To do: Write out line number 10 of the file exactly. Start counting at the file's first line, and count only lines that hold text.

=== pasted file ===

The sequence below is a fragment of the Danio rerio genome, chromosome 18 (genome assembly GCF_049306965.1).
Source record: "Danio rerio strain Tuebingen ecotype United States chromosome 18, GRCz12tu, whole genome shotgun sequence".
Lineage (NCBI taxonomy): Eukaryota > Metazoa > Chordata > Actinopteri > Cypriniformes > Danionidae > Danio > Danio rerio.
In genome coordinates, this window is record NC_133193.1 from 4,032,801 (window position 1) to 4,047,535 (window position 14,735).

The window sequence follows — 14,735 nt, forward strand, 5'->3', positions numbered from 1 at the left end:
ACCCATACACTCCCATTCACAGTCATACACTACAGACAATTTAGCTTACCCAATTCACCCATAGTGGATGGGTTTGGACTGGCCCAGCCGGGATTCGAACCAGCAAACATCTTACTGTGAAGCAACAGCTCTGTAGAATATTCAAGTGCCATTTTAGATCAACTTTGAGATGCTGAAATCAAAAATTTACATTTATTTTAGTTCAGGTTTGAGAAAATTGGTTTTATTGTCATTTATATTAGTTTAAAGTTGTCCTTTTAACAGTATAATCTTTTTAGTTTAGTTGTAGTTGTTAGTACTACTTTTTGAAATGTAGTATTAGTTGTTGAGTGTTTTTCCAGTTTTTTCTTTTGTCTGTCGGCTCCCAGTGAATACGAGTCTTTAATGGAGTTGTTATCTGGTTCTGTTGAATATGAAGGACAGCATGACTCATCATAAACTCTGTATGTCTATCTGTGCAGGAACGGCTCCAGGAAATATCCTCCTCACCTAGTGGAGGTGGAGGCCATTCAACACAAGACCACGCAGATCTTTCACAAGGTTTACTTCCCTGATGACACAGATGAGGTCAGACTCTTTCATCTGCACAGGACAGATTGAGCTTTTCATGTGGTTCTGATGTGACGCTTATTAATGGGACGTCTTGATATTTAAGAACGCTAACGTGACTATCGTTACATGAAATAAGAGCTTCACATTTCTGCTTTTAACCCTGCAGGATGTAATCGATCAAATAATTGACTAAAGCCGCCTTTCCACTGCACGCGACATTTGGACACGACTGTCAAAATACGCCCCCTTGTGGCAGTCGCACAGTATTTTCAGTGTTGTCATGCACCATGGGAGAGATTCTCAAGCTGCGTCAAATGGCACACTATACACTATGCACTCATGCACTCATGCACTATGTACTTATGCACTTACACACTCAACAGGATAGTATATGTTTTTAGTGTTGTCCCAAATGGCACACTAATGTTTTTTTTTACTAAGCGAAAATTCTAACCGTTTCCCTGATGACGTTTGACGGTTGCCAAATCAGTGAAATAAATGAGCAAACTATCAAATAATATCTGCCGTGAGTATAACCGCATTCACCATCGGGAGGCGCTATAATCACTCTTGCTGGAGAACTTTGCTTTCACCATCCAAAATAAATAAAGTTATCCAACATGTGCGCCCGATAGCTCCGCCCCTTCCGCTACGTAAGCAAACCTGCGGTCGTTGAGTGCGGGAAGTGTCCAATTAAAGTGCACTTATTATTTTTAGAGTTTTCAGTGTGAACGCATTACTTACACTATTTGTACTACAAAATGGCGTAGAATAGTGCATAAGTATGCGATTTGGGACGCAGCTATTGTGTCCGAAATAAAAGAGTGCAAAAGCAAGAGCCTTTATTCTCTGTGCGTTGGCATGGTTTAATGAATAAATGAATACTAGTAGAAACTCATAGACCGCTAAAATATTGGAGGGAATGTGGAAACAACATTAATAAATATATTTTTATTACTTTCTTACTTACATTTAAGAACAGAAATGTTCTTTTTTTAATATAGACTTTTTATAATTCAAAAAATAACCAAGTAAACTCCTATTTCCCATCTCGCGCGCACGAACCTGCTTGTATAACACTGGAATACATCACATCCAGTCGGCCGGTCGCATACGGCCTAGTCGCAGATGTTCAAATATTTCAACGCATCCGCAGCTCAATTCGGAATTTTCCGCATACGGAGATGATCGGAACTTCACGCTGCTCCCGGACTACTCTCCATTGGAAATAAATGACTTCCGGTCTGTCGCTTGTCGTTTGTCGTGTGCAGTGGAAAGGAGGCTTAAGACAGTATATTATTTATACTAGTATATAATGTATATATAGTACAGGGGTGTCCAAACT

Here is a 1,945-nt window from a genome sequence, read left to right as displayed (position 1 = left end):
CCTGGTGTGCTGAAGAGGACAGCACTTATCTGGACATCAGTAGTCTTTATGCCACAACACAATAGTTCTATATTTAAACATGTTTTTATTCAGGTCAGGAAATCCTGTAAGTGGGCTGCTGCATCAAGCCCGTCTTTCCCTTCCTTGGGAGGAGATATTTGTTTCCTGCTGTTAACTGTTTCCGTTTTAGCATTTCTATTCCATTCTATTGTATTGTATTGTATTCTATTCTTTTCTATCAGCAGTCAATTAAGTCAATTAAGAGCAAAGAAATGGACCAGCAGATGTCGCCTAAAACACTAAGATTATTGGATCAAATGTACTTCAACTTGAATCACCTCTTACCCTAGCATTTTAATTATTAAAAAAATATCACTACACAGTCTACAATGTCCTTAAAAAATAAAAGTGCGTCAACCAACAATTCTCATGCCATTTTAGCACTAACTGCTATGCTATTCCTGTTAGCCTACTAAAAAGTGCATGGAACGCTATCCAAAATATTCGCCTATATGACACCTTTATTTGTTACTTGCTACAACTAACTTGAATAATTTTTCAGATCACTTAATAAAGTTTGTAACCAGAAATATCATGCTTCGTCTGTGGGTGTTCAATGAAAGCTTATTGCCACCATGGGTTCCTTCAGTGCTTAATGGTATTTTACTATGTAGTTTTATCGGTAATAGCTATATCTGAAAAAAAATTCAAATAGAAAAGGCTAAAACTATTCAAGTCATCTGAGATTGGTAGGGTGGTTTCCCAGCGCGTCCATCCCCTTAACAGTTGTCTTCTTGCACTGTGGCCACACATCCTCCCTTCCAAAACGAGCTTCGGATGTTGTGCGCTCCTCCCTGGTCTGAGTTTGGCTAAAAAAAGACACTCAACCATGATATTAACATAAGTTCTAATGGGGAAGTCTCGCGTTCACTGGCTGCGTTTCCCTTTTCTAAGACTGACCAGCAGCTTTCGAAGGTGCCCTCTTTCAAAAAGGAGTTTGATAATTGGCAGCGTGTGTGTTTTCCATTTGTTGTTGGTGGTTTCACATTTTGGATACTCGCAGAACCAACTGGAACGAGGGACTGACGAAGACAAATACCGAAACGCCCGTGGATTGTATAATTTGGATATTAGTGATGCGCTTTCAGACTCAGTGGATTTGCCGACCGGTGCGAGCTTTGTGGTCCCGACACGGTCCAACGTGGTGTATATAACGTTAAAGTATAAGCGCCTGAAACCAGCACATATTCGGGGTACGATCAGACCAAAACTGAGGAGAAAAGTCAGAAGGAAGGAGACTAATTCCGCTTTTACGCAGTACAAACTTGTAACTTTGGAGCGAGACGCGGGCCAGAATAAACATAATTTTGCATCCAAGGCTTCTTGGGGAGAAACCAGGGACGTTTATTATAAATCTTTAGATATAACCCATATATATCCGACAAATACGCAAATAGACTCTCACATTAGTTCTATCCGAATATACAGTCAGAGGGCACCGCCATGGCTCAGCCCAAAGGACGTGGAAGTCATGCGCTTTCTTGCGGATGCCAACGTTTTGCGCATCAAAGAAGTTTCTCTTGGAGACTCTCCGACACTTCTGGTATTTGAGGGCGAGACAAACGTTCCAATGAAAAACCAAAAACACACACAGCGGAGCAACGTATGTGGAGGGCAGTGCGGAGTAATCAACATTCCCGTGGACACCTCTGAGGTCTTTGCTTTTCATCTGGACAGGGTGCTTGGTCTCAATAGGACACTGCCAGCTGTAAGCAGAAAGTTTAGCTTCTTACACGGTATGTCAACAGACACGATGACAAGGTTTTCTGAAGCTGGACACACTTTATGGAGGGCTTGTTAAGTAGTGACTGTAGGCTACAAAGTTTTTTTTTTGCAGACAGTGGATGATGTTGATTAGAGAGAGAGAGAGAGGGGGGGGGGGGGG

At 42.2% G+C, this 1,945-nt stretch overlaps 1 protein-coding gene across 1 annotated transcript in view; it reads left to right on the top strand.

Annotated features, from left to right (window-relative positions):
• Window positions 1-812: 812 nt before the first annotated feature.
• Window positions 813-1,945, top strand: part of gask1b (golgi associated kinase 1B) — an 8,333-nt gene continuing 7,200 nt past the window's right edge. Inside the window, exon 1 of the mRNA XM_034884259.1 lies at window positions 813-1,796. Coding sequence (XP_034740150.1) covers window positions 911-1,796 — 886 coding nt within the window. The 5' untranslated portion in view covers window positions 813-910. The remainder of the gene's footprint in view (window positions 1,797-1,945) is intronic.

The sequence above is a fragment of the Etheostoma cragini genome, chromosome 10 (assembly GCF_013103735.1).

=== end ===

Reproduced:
Annotated features, from left to right (window-relative positions):